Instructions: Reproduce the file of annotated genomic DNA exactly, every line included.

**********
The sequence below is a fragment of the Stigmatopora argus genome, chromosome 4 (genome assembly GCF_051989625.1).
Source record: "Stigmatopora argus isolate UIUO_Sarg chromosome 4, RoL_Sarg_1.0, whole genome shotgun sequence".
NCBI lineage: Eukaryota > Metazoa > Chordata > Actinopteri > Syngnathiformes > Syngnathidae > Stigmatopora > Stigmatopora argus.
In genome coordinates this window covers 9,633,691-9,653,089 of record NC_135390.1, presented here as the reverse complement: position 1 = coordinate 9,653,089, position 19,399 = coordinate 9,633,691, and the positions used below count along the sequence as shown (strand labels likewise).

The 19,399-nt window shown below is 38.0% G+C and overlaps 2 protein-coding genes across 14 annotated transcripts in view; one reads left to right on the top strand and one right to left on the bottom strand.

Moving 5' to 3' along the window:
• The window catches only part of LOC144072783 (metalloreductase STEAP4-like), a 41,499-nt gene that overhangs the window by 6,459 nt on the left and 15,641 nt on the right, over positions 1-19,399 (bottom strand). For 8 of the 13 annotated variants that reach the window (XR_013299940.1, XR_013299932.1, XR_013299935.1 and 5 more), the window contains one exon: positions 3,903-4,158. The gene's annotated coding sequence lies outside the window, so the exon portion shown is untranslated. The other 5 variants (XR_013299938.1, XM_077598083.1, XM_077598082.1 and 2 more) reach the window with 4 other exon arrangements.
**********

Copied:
The sequence below is a fragment of the Stigmatopora argus genome, chromosome 4 (genome assembly GCF_051989625.1).
Source record: "Stigmatopora argus isolate UIUO_Sarg chromosome 4, RoL_Sarg_1.0, whole genome shotgun sequence".
NCBI lineage: Eukaryota > Metazoa > Chordata > Actinopteri > Syngnathiformes > Syngnathidae > Stigmatopora > Stigmatopora argus.
In genome coordinates this window covers 9,633,691-9,653,089 of record NC_135390.1, presented here as the reverse complement: position 1 = coordinate 9,653,089, position 19,399 = coordinate 9,633,691, and the positions used below count along the sequence as shown (strand labels likewise).

The 19,399-nt window shown below is 38.0% G+C and overlaps 2 protein-coding genes across 14 annotated transcripts in view; one reads left to right on the top strand and one right to left on the bottom strand.

Moving 5' to 3' along the window:
• The window catches only part of LOC144072783 (metalloreductase STEAP4-like), a 41,499-nt gene that overhangs the window by 6,459 nt on the left and 15,641 nt on the right, over positions 1-19,399 (bottom strand). For 8 of the 13 annotated variants that reach the window (XR_013299940.1, XR_013299932.1, XR_013299935.1 and 5 more), the window contains one exon: positions 3,903-4,158. The gene's annotated coding sequence lies outside the window, so the exon portion shown is untranslated. The other 5 variants (XR_013299938.1, XM_077598083.1, XM_077598082.1 and 2 more) reach the window with 4 other exon arrangements.